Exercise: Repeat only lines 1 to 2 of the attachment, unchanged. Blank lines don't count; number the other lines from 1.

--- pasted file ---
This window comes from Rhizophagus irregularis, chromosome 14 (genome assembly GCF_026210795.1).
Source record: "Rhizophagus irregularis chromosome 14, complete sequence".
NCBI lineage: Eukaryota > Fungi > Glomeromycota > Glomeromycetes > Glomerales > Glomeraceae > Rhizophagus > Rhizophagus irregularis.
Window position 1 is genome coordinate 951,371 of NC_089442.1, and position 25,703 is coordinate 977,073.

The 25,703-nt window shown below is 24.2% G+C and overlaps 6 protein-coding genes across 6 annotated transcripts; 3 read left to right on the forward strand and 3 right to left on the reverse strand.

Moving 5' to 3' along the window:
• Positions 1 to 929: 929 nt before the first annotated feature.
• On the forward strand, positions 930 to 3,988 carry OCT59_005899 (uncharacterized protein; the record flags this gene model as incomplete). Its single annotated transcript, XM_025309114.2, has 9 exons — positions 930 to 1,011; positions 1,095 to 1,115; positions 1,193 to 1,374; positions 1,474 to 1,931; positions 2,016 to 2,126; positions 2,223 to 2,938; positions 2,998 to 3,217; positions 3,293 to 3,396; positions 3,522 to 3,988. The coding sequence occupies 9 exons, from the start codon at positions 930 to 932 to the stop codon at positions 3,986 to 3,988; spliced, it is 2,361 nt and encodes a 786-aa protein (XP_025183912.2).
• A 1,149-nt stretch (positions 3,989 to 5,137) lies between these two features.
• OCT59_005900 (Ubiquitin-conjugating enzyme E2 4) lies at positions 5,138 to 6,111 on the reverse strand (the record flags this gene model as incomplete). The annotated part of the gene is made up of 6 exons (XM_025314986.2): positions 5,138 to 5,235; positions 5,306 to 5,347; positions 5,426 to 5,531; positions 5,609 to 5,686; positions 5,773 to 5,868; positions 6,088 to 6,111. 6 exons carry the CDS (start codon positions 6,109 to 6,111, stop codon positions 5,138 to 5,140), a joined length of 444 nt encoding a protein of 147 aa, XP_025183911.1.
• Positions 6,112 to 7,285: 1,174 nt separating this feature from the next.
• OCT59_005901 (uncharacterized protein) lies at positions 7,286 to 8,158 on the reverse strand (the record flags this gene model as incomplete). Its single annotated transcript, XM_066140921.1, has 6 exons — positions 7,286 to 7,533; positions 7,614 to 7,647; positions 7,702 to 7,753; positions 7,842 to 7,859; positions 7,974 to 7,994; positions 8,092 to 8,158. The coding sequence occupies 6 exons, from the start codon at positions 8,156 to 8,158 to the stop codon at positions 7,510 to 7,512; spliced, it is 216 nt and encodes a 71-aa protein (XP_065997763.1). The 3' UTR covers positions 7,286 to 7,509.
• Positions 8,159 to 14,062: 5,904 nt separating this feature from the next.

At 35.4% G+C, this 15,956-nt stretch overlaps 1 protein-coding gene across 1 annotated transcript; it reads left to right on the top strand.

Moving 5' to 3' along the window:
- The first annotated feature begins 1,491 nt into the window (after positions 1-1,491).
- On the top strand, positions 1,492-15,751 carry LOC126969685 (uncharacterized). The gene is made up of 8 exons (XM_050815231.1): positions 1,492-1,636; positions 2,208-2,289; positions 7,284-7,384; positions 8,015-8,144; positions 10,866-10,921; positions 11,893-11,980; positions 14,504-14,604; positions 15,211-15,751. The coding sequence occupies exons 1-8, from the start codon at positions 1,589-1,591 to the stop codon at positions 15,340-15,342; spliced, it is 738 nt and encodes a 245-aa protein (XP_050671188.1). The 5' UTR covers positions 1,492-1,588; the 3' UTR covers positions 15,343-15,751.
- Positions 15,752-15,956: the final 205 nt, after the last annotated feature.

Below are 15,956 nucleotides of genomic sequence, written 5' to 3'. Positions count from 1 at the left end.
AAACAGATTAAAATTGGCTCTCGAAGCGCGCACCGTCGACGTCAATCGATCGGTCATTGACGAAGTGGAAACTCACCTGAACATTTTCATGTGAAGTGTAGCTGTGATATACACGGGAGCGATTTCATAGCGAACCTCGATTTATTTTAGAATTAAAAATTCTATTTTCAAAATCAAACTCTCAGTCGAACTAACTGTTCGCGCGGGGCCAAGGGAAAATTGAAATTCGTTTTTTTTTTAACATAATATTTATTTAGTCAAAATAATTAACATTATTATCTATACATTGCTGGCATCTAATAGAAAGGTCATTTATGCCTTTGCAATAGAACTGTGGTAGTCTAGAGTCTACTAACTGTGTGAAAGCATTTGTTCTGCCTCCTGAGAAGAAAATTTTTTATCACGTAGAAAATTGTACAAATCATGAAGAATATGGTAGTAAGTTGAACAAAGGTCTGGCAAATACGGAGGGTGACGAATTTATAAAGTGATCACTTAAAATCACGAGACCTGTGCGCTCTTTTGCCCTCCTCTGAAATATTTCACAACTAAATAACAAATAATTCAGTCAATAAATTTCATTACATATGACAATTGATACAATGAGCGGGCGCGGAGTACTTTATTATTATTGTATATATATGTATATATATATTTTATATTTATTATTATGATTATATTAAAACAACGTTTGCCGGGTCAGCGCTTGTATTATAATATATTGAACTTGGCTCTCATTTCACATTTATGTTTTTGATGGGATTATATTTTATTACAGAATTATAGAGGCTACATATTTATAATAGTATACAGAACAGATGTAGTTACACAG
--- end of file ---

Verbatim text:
This window comes from Rhizophagus irregularis, chromosome 14 (genome assembly GCF_026210795.1).
Source record: "Rhizophagus irregularis chromosome 14, complete sequence".